Two independent reviewers performed a quality assessment of each study by using the PEDro scale (Physiotherapy Evidence Database, 1999). This scale has shown good reliability for scoring RCTs . The PEDro scale consists of 11 items related to scientific rigor. The scale’s items 2 to 11 contribute to internal validity, and the study is given 1 point for each of these items that is met. The first item relates to external validity and is not included in the final score. The quality assessment was performed independently by the two reviewers, and any disagreement was discussed until consensus was reached.
2.6. Data Synthesis and Analyses
We performed the meta-analysis using Review Manager software, ver. 5.0 (Copenhagen, The Nordic Cochrane Centre, the Cochrane Collaboration, 2008) to determine whether the treatments using physical-agent modalities decreased the FM patients’ pain. Outcomes were analyzed as continuous outcomes using a fixed-effect model to calculate the weighted mean difference and 95% confidence interval (95% CI). A value ≤ 0.05 indicated significance for an overall effect. Heterogeneity was investigated using the chi-square test, and a value ≤ 0.05 was accepted as significant. Subgroup analyses were also performed according to the physical-agent modalities.
3.1. Database Search and Study Selection
Figure 1 illustrates the different stages of the search and the selection of studies included in our review. The initial search of the three electronic databases identified 227 titles and abstracts, of which 30 were retrieved for full-text review. When the exclusion criteria were applied, 11 studies satisfied the criteria to be included in this review [16–26]. The main reasons for exclusion were as follows: (1) outcomes of the pain scale were not reported or (2) the interventions and the comparison groups did not include a control group.
3.2. Quality Assessment of the Included Studies
A detailed description of the 11 studies’ PEDro scores is shown in Table 1. Seven studies [17, 18, 21–23, 25, 26] showed a PEDro score >5, two studies [16, 17] scored 5, and the remaining two studies [19, 24] scored 4. The most frequent omissions in the studies were the lack of blinding of therapists (10 studies). The allocation of patients was not described in sufficient detail to ascertain whether the allocation was concealed in the randomization method (eight studies), and an “intention to treat” analysis was applied for least one key outcome (eight studies).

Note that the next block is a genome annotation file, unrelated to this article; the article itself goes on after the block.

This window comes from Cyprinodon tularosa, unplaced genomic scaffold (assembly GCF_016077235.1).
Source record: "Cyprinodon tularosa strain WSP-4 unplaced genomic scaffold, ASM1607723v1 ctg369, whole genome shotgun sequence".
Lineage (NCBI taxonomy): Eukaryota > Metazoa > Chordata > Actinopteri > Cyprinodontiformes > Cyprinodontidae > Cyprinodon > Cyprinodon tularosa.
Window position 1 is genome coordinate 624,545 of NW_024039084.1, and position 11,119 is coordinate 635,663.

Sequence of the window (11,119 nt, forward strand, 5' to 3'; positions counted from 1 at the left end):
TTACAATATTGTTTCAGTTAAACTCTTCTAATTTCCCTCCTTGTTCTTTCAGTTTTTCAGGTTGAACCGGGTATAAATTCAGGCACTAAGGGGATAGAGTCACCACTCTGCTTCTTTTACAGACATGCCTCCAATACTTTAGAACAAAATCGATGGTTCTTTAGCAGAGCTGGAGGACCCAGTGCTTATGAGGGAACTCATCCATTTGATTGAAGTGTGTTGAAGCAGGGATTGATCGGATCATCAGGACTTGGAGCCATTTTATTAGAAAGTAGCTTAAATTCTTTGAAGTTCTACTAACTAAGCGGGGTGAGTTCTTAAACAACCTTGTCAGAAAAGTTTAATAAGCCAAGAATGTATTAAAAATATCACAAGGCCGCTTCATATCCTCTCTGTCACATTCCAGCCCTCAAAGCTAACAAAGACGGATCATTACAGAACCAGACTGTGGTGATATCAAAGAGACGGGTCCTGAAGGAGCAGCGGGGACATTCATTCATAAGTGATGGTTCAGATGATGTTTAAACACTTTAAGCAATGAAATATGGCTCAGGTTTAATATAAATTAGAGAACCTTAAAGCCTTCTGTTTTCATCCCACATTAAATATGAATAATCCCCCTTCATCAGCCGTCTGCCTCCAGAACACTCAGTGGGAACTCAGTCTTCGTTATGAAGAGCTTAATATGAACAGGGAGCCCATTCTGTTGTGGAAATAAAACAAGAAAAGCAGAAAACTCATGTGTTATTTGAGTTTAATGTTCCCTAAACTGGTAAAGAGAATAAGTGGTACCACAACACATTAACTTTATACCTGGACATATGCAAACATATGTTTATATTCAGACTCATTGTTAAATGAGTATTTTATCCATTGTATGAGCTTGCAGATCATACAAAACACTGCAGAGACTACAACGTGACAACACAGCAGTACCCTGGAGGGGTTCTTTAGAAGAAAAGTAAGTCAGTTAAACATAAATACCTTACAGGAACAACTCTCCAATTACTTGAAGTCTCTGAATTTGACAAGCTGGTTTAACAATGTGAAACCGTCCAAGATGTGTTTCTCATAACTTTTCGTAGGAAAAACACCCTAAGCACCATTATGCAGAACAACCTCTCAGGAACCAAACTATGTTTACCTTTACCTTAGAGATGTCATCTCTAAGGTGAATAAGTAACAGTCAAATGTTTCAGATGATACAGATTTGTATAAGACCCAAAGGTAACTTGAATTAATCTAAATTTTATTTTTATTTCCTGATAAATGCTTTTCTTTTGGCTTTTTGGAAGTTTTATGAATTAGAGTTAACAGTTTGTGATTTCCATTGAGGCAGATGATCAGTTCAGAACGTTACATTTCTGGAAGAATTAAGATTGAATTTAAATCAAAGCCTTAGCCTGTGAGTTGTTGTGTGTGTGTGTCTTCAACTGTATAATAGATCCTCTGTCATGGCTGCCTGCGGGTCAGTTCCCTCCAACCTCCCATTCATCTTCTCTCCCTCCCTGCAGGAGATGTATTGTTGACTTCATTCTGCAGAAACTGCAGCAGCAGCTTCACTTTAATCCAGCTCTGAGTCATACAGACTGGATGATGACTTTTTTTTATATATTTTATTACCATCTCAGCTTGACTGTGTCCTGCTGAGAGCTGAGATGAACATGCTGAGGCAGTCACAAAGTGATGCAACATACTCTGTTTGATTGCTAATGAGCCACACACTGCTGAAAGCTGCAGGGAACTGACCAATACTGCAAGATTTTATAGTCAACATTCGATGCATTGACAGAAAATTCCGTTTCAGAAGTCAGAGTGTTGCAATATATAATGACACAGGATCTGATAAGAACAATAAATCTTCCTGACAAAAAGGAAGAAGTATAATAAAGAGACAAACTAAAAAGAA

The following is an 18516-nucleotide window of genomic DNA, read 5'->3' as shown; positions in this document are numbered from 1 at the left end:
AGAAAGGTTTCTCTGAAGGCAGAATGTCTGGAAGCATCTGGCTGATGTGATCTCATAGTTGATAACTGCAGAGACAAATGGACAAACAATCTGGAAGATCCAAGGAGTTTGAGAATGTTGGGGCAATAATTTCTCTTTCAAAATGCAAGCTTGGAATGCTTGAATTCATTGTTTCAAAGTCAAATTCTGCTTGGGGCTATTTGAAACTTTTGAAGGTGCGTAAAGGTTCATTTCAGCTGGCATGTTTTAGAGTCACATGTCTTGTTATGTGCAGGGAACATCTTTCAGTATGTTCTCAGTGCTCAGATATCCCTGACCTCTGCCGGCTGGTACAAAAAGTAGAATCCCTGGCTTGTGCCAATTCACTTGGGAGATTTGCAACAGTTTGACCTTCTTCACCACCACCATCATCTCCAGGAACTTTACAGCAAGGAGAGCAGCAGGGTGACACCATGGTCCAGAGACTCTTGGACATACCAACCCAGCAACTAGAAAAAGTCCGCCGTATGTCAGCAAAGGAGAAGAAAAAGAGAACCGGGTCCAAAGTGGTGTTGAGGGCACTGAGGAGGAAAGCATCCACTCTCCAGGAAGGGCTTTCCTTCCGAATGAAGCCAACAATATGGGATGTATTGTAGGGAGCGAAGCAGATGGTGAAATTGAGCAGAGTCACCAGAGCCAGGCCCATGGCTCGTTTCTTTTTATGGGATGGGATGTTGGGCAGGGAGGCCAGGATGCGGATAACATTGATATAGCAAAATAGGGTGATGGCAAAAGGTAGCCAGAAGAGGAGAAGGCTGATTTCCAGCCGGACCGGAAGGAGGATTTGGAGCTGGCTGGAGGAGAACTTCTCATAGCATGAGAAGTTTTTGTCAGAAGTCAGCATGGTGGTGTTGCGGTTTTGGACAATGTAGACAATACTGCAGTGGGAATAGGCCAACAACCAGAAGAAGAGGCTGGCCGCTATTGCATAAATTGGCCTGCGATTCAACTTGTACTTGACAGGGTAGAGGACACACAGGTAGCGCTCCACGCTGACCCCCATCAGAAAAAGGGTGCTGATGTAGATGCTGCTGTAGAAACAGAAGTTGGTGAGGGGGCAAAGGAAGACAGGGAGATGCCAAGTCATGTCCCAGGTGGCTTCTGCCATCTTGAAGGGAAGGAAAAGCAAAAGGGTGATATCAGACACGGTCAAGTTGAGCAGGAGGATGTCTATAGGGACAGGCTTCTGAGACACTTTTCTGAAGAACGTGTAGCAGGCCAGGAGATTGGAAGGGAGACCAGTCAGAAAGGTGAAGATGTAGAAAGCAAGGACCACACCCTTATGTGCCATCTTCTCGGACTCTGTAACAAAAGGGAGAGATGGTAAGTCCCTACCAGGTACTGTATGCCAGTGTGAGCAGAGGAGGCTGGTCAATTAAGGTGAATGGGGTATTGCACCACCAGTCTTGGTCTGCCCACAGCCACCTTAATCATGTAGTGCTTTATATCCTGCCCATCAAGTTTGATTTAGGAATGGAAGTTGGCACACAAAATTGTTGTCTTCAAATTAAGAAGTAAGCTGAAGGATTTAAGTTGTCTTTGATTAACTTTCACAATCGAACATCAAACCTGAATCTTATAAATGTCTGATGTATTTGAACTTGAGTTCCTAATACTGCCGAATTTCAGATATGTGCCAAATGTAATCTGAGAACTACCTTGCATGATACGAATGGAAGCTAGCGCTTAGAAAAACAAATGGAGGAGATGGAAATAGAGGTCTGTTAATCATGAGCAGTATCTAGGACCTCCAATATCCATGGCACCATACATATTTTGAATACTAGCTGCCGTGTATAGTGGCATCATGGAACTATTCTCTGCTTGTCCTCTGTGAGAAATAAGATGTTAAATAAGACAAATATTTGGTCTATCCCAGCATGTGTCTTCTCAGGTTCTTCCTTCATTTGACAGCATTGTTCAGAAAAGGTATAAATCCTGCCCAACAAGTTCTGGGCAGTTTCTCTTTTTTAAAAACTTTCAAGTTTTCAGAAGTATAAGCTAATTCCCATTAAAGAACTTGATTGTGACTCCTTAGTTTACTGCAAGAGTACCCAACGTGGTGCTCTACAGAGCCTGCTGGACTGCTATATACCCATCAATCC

3.3. Characteristics of the Studies’ Participants
The characteristics of the participants of the 11 studies are summarized in Table 2. The total number of participants was 498. Because two studies [23, 26] had a double treatment design, 28 subjects were excluded in this meta-analysis. The total number of participants included in the meta-analysis was thus 470. The treatment groups comprised a total of 236 FM patients and the control groups were a total of 234 participants. Detailed demographic data were not reported in all studies, but the majority of the participants were adults; one study  did not report the ages of the participants. The male: female ratio varied among the five studies [19–23], and the other six studies included only female participants [16–18, 24–26]. All participants (including the control group subjects) were patients with FM.
VAS: visual analogue scale; NTP: no. of tender points; BDI: Beck’s depression index; FIQ: Fibromyalgia Impact Questionnaire; PGE2: prostaglandin E2; LTB4: leukotriene B4; IL: interleukin; VSGI: global improvement as reported on a verbal scale; PGASc: patient’s global assessment score; IGASc: investigator’s global assessment score; HAQ: health assessment questionnaire; AIMS: arthritis impact measurement scale; HDRS: Hamilton depression rate scale; DSM: diagnostic and statistical manual of mental disorders; SF-36: 36-item short form health survey; PGART: patient’s global assessment of response to therapy.